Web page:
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AP Worldstream: Fresh unrest in Saudi Arabia, Nigeria push crude prices up as supply fears reappear ( 7 Dec 04



Dec 07, 2004


A militant attack on the U.S. consulate in Saudi Arabia and unrest in Nigeria helped push crude prices upward Tuesday, as supply fears crept back into play and traders considered a potential production cut from oil cartel OPEC.


Mid-afternoon in Asia, crude futures in after-hours electronic trade on the New York Mercantile Exchange were up 5 cents to US$43.03 from the overnight close. Monday's closing price was 44 cents higher than last week's - where per-barrel prices were the lowest in 3 months.


Crude was up 21 cents to US$43.19 earlier in the Asian session.


Heating oil, meanwhile, stood at US$1.2520 per gallon (3.8 liters) in Asia Tuesday.


"There is impact from the attacks in Saudi Arabia but more importantly, the market is looking at OPEC members asking to stick to quotas," said Esa Ramasamy, oil editorial manager for energy reporting agency Platts.


Oil cartel OPEC meets in Cairo on Friday to outline its first quarter 2005 directions and several members have been calling for a cut in already-record production to prevent prices from falling further.


The cartel, including Iraq, is pumping out at a record 30 million barrels daily, and several member nations have expressed concern at the figure, citing oversupply and lower crude prices.


While the price of crude on the Nymex is about 40 percent higher than a year ago, it is more than US$10 lower than the record settlement of US$55.17 set twice in late October.


Petroleum prices have been high all year due to strong global demand, a tight supply cushion and fears of output disruptions in Iraq, Nigeria and Russia. In September, a strong hurricane knocked out significant oil production in the Gulf of Mexico, though the region's output is now recovering.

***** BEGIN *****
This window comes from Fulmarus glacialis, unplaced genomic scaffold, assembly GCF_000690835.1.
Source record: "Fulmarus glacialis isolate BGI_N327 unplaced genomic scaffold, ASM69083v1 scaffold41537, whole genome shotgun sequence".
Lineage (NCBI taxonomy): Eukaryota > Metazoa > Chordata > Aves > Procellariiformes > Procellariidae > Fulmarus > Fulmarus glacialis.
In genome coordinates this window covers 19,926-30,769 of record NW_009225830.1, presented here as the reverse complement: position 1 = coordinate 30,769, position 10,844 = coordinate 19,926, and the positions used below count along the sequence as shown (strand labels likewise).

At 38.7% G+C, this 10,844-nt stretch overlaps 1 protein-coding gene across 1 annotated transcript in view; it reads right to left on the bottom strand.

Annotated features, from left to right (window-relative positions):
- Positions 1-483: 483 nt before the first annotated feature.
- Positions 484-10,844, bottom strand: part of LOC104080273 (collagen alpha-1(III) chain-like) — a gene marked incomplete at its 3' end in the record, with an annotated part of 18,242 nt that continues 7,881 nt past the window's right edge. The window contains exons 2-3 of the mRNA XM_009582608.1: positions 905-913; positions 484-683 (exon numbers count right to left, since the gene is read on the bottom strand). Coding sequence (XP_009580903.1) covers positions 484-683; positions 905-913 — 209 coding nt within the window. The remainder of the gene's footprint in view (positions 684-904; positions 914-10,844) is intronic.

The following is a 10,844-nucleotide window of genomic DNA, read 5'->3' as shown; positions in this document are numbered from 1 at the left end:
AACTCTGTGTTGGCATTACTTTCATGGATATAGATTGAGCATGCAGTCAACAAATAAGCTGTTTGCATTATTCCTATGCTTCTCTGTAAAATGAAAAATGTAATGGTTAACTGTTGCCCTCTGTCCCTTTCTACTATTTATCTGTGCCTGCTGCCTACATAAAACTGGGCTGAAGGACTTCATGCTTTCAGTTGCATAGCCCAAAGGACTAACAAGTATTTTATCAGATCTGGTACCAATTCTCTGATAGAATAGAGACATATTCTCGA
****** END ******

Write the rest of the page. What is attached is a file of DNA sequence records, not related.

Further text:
In Jiddah, Islamic militants lobbed explosives and charged the U.S. consulate on Monday in a three-hour assault blamed on al-Qaida. Nine people were killed, including three attackers.


It was the first major attack by extremists in the world's largest crude producer since May, and analysts fear it was the first of more to come.




_ Nigerian unrest threw nearly 100,000 barrels of crude off-line as protesters besieged oil platforms run by Royal Dutch/Shell Group Cos. and ChevronTexaco Corp. for a second straight day.


_ A gas leak shut down production at Statoil ASA's Snorre A platform in the North Sea, resulting in a loss of 205,000 barrels of oil a day in production.


Ramasamy said the impact from Saudi Arabia and Nigeria was not likely to be extended unless there were fresh reports of unrest. Instead, he said traders were more focused on the midweek U.S. petroleum inventories report and Friday's OPEC meeting.


The recent rise in U.S. crude and distillate stocks just before the Northern Hemisphere winter has been the catalyst in sending prices into a downward spiral since late October. A cold winter is likely to put pressure on distillates, which include heating oil, diesel, jet fuel and kerosene.


"It's still early and there's a lack of direction," said Ramasamy. "Weird weather patterns ... We still don't know if it's going to be very cold or not."

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